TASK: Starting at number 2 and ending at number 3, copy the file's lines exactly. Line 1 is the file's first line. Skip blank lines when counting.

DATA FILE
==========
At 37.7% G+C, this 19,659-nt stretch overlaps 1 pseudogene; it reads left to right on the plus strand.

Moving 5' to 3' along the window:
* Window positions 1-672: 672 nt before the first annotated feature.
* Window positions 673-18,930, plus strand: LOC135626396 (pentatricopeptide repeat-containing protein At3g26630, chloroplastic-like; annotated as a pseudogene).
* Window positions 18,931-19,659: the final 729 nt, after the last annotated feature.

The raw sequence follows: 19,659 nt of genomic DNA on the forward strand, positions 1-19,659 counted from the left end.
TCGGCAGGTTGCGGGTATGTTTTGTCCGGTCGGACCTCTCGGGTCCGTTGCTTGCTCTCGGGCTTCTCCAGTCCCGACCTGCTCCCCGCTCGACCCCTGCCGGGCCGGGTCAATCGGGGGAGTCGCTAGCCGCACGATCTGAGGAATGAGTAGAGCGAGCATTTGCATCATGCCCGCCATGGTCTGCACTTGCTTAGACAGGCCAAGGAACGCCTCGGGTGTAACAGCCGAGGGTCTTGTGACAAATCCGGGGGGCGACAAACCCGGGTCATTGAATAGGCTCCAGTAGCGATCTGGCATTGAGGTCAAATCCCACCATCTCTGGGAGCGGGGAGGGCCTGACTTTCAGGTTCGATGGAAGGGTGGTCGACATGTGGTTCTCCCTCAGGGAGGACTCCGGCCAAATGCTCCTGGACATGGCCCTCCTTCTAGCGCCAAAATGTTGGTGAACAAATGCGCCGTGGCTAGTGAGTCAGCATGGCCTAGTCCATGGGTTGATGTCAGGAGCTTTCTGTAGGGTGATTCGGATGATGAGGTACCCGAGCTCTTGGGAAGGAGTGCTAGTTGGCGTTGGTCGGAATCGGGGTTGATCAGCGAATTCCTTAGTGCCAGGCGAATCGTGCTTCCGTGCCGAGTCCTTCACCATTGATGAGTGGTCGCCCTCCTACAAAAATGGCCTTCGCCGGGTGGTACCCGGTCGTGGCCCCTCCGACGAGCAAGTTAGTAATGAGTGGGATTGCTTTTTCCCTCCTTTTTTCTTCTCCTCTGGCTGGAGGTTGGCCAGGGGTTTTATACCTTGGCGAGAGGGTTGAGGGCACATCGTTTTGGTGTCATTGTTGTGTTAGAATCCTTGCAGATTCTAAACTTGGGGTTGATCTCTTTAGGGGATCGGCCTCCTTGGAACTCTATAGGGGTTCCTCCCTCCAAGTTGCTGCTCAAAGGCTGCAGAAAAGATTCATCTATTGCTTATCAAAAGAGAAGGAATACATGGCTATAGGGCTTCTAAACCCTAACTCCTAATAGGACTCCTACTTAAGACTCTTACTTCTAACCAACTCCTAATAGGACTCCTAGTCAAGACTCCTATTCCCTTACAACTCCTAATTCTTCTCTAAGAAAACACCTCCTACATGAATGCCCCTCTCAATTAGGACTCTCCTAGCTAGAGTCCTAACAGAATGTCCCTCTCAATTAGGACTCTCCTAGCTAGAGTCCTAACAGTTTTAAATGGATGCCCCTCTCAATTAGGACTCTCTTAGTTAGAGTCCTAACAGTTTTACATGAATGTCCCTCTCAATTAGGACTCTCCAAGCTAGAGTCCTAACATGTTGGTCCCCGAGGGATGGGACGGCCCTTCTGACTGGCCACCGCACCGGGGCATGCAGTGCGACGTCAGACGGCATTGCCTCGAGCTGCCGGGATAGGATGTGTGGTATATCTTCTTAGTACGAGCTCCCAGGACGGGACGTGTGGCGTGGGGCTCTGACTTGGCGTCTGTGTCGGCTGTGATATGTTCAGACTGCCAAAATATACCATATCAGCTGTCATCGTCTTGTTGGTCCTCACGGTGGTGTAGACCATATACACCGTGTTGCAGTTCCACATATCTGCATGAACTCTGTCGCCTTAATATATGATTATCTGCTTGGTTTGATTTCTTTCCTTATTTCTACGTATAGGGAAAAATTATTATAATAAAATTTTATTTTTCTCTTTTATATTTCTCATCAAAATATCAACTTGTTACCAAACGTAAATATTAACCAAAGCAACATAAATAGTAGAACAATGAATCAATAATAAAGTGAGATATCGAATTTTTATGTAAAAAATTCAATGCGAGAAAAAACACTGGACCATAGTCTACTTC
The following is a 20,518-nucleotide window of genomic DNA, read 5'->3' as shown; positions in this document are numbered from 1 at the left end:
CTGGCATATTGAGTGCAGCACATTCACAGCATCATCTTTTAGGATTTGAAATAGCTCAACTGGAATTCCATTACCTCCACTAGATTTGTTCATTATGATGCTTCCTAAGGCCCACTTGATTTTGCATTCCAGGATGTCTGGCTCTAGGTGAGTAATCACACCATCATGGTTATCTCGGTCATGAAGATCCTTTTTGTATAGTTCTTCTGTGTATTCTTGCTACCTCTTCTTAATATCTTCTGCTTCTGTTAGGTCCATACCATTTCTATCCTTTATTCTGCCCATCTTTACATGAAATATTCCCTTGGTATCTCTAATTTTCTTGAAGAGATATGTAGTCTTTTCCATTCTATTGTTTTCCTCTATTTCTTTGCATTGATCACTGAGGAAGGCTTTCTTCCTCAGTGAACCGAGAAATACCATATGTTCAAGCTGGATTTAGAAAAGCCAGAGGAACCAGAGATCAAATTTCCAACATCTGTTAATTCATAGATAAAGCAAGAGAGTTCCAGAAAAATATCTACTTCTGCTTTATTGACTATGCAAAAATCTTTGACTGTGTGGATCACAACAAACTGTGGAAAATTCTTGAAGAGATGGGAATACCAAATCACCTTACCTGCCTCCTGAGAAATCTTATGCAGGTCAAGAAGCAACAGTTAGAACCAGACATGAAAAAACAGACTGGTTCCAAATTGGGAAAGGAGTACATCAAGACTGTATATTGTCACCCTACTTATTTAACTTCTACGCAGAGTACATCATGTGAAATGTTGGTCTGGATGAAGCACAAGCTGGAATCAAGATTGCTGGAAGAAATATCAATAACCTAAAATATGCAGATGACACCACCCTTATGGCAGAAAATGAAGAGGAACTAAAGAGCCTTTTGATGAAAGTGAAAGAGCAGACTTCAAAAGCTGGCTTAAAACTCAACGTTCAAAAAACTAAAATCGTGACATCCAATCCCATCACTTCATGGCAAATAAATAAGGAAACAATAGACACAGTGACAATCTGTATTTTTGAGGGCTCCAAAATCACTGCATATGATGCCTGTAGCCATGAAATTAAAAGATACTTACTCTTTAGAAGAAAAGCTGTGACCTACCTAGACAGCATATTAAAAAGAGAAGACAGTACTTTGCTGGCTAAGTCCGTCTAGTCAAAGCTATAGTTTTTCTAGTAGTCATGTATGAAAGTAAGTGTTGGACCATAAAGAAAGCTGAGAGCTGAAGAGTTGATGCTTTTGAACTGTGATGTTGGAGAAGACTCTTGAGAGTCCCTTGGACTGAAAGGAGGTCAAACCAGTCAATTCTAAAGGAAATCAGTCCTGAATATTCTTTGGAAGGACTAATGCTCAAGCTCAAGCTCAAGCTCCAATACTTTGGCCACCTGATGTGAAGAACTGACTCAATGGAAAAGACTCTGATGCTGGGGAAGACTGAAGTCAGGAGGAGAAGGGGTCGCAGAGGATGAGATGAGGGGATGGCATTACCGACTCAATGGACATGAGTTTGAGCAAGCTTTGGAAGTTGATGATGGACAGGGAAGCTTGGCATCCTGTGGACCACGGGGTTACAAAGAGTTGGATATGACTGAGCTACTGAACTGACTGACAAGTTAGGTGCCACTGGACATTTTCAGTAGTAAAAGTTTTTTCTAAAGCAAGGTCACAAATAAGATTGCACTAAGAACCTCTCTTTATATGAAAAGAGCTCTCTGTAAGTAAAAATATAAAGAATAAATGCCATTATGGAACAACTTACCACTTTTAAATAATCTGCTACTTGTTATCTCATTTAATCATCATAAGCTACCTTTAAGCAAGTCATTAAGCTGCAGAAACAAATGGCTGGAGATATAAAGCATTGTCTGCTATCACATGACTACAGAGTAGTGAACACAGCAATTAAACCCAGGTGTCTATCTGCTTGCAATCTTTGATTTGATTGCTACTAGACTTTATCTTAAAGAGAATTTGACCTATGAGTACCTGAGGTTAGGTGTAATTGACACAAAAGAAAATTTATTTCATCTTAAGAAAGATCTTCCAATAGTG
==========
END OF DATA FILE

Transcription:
Moving 5' to 3' along the window:
* Window positions 1-672: 672 nt before the first annotated feature.